?

Log in

Previous Entry | Next Entry

so, um, how fast are you supposed to run?

First of all, I want to apologize for the fact that I haven't really been posting here very much. It's hard enough for me to find time to work out, let alone post about it! But I read this community with great interest, and get a lot of inspiration from all of you.

So my question is ... back in July 07 I started the Couch to 5K program and pretty much stuck with it, except for a lapse in January/February when I was traveling a lot for job interviews. So now I'm running for 30 minutes 3-4 times a week and have started to track my runs on the Google pedometer to see how fast/how far I run. It seems I am getting faster (albeit very very slowly), but I have to admit I was a little disappointed to realize that the 10-minute mile is definitely quite far off for me, and that 30 minutes does not equal a 5K. I'd like to do something to keep progressing -- either start gradually adding time to my run, or start trying to run faster (but I'm not sure I can do that, I think I push myself as hard as I can without hating it when I run ... and the "without hating" it part is pretty critical, you know? Because I know that I won't do it if I don't enjoy it).

So I guess my questions are ...
1) Does my inability to run a 10-minute mile make me hopelessly out of shape?
2) What do people who have completed the Couch to 5K do to keep going?

Comments

( 4 comments — Leave a comment )
my_small_space
Apr. 15th, 2008 02:54 pm (UTC)
I started to run with the couch to 5k. At the end of the program, I was still pretty far from a 5k in 30 minutes, too!

A couple of things to think about:
1. You know how they have distance intervals in addition to the time ones? Using whatever mapping program you are using, go for distance over time. Maybe going back a few weeks in the program to build up.
2. Set a date for a 5k, and gradually increase your time until you are going the distance. But then, deadlines work for me :)

For a point of reference, my best 5k race time is only just barely under 30 minutes for a 5k. My 10k training time is at almost an 11:40 mile, and my gym warm-up single mile time is about 9:20.

I LOVE racing! I am only competing against myself, and the atmosphere is so awesome and supportive! I get cheered across the finish line by strangers with as much enthusiasm and the first person who crossed, which is really an awesome feeling - like, even if I'm not the most fit person out there, people I don't even know recognize the effort and are happy for me. I've also been really lucky to find people to run races with (as in, people to start with and meet at the end) so it really gives me a sense of community (does that sound cheesy?) in what for me is really an individual and almost personal thing.
bilum
Apr. 15th, 2008 05:37 pm (UTC)
Hmmmm ... here's a question about races then. I did sign up (super optimistically, to make myself do it) for the Bay to Breakers 12K in SF this May. I signed up for it in part because the race includes a pretty healthy mix of people who are seriously running the course and people who are walking the course in outlandish costumes while sipping beer. Now, there is *no* way I could run the entire distance of this race -- I have run 5K before (in more than 30 minutes) but never 10K, and May is fast approaching. So I'm trying to figure out how I should approach this race. I know I'll have to walk probably for most of it. Do I go anyway? To tell myself I've done a race? And if so, how do I think about planning my running/walking so I'm still working towards a goal? Or do I scrap this and try to find a 5K?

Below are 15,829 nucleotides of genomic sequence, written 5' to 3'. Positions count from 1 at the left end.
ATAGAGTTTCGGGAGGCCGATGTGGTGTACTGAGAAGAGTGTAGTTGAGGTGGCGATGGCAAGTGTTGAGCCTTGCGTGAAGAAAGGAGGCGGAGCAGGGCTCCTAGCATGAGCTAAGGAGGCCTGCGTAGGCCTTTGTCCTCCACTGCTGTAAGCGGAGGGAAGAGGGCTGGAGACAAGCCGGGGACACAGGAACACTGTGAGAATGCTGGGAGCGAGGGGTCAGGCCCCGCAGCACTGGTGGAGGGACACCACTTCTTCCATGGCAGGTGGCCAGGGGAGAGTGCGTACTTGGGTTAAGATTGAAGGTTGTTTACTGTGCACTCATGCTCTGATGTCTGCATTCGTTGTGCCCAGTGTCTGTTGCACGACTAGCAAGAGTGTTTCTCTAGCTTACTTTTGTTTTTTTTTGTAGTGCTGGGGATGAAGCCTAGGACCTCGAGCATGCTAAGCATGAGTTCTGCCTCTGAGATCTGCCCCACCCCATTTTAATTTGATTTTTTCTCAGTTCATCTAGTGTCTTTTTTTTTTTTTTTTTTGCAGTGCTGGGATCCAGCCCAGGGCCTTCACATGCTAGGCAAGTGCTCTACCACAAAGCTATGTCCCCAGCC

One thing to think about is that Bay to Breakers has a pretty steep uphill at the beginning but is nowhere near as hilly as my home neighborhood in the city, so the course itself will be a lot less challenging than what I'm used to. My neighborhood has some pretty major hills.
my_small_space
Apr. 15th, 2008 11:22 pm (UTC)
Hills are hard!! I don't hate them as much as wind, but they don't bring me much joy :)

I think that if you look at Bay to Breakers as a good time and you won't get frustrated with walking a lot, go for it! My theory is that is if you start and finish a race, you DID it, no matter when you cross the finish line. But in terms of setting goals in terms of running, I would probably look for another race sometime soon. active.com used to have a pretty good list of races by locality, and if you do a search for running clubs in your area, they should have a race calendar, too.

Also, thanks! This post reminds me that we need to find a race here for May! We are doing one a month until the rains start/I move back to the States.
astronautical
Apr. 15th, 2008 03:03 pm (UTC)
don't worry about speed! my_small_space is right. and when I finished couch-to-5K I wasn't running a 30 min. 5K either. it took me a while longer to get down to the pace I run at now. and actually, I am not sure I have EVER run under a 30 min. 5K. my best times are generally just over 30 min., even when I'm in top form.

and you know? you're supposed to run as fast as you want to. don't worry about speed. I run in the morning before work, usually, so it works for me to work out by running a couple of times on a time basis (I'll run out for 15 min. and then run home for 15 min) and then one long distance run where I leave myself lots of time to run so I don't feel stressed about how fast I need to finish.

it is SO AWESOME that you have been sticking with the couch-to-5K! go on and sign up for some races - I find that race-day excitement makes me push myself harder than I would when I'm running on my own. and then, because I know that I'm capable of doing, so I can translate that into my regular workouts too.
( 4 comments — Leave a comment )

Profile

chucks
fitgrit
Fitgrit

Latest Month

April 2008
S M T W T F S
  12345
6789101112
13141516171819
20212223242526
27282930   
Powered by LiveJournal.com
Designed by Tiffany Chow